The smallest stroke of a pen will not fade away, nor is meaningless; but it points to Christ and His finished work for our Salvation on the cross.

Jesus was the substance of what the Law revealed; the problem was the Jews were only interested in the shadow of the Law.

Colossians 2:16-17 – 16Therefore let no one pass judgment on you in questions of food and drink, or with regard to a festival or a new moon or a Sabbath. 17 These are a shadow of the things to come, but the substance belongs to Christ.

Many people within our churches also look at the shadow; this is called legalism.  They want to focus on what people should and shouldn’t do, instead of focusing on what has already been accomplished for us by Jesus.

The Law was never meant to be watered down in order for people to keep it; but taught to its complete fullness.

Matthew 5:19 – Therefore whoever relaxes one of the least of these commandments and teaches others to do the same will be called least in the kingdom of heaven, but whoever does them and teaches them will be called great in the kingdom of heaven.

The Pharisees made the Law impossible to keep for the common Jew; on the other hand they eased the burden on themselves.

This is why Jesus says what He says in verse 20.  They would relax the burden on the Law on themselves, in my opinion because the Pharisees knew they couldn’t keep it.

It doesn’t matter if it is the big commandment of “do not murder,” or a much smaller commandment; God’s commands are not meant to be relaxed or watered down, but to point to our need of a Savior.

Unfortunately, many do this within our churches today.  They will relax the Law when it comes to themselves, but make huge demands on others.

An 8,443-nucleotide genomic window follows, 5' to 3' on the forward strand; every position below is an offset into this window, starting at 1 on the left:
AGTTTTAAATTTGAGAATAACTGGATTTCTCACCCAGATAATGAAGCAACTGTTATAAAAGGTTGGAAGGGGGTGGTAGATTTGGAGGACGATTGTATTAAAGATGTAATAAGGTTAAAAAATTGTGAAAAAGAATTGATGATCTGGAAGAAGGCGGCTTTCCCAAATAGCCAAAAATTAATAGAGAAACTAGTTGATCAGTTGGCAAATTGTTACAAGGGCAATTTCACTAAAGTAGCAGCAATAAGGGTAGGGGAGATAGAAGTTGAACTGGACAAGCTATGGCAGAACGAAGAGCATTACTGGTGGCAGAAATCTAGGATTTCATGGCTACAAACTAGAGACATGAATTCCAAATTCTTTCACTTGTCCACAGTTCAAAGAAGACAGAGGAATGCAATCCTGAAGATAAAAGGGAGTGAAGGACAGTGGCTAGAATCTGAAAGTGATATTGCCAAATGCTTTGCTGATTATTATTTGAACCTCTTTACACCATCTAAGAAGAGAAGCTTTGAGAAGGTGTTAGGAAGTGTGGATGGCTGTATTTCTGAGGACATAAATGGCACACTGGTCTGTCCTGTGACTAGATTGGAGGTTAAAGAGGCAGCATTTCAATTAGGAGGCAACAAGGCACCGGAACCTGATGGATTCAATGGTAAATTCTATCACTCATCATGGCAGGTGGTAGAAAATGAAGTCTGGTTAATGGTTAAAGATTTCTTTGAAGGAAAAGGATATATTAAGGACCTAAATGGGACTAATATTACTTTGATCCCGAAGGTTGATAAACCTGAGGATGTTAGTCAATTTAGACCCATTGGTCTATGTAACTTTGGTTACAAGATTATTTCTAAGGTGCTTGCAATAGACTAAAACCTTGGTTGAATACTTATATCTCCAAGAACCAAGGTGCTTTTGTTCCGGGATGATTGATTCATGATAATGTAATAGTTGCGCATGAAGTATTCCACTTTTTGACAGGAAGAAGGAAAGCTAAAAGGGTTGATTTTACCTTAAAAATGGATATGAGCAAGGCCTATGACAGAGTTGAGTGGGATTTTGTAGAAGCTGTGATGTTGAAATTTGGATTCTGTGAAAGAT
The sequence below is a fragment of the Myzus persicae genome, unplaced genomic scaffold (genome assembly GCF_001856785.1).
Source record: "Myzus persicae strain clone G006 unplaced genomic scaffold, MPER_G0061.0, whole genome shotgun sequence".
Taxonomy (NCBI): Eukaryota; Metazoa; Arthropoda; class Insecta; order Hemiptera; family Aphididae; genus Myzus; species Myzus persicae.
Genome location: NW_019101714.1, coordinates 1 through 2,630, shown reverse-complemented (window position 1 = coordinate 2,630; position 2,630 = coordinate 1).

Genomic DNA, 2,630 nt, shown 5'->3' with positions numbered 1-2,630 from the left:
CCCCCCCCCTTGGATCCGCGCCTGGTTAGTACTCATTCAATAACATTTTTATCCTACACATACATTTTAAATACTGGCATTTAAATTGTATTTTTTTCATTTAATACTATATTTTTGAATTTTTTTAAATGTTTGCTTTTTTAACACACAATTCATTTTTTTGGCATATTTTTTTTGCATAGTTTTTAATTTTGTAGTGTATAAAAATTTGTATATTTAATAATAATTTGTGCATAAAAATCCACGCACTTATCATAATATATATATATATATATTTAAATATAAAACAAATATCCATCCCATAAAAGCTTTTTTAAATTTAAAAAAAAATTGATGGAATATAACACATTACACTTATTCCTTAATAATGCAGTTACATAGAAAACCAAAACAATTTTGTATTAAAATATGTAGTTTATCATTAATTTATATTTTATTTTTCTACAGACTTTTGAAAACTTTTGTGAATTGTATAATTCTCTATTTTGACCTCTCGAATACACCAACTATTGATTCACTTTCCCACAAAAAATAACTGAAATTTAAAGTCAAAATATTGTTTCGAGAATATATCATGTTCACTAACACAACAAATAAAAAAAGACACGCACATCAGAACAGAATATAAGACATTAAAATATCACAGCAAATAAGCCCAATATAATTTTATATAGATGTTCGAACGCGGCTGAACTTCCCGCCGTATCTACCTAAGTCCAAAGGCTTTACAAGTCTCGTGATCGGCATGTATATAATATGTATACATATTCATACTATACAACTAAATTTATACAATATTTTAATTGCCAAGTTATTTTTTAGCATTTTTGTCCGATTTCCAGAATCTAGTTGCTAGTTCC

The fact is, none of us can keep the Law perfectly, we need a Savior who has done that job in our place – and that is what we have in Jesus Christ.

If you try to live by the Law in order to please God, then you must live it with a perfect righteousness.

Matthew 5:20 – For I tell you, unless your righteousness exceeds that of the scribes and Pharisees, you will never enter the kingdom of heaven.

Here is where legalism breaks apart.

In order for it to work, you must obey absolutely perfectly.   In Jesus’ time that meant that your self righteousness had to exceed the self righteousness of the scribes and Pharisees.  To the common Jew, this put them in a hopeless position.

This puts all those who try to keep the Law to please God in a hopeless position as well.

Our righteousness must not only exceed the common persons, but it must exceed all of our “holy, great” teachers of our day.  It must be a perfect righteousness, and all of us fall way short of that.

But thanks be to God, Jesus came.

He not only taught the law perfectly and lived it perfectly, but He became the perfect sacrifice in our place so that His righteousness becomes our own.

In other words, God is pleased with us, not based on our self righteous works, but based on the perfect righteous work of Jesus Christ that has been placed in our account.

Conclusion

Jesus did not come to annul the Law, but to fulfill it.  He has fulfilled every aspect of the Law.  As Christians, we approach our Holy God and Father through the perfect work and person of Jesus Christ.  And when we do, He accepts us and is pleased with us.